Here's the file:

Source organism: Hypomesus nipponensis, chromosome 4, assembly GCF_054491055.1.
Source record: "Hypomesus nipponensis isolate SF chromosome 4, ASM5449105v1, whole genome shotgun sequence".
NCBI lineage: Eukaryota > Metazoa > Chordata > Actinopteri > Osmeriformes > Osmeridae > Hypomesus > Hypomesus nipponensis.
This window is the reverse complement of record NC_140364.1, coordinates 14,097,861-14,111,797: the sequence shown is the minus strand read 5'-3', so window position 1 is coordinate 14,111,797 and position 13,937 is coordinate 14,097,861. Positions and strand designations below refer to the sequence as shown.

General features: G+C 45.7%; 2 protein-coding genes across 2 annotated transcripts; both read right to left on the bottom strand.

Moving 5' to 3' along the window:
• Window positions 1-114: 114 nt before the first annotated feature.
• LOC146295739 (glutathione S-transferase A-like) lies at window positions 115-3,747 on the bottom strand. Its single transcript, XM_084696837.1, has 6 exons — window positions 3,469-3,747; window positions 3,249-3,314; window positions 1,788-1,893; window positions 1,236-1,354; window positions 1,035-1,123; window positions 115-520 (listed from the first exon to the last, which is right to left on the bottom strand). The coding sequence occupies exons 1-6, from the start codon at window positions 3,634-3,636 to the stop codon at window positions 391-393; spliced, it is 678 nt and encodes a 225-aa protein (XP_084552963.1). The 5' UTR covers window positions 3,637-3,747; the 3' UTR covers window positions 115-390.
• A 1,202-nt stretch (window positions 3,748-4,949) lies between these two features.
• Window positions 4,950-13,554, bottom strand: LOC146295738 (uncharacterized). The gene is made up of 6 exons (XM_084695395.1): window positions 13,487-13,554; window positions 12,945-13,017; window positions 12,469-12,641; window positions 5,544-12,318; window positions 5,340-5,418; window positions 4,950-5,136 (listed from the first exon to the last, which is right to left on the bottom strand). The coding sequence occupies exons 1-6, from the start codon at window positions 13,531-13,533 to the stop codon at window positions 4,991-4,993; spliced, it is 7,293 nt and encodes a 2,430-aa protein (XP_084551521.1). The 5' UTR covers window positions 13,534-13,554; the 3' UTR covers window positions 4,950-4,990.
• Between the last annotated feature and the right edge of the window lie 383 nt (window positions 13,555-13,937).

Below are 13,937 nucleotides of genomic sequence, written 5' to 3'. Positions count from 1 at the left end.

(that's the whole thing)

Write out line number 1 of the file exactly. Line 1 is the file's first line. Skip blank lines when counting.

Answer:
Source organism: Hypomesus nipponensis, chromosome 4, assembly GCF_054491055.1.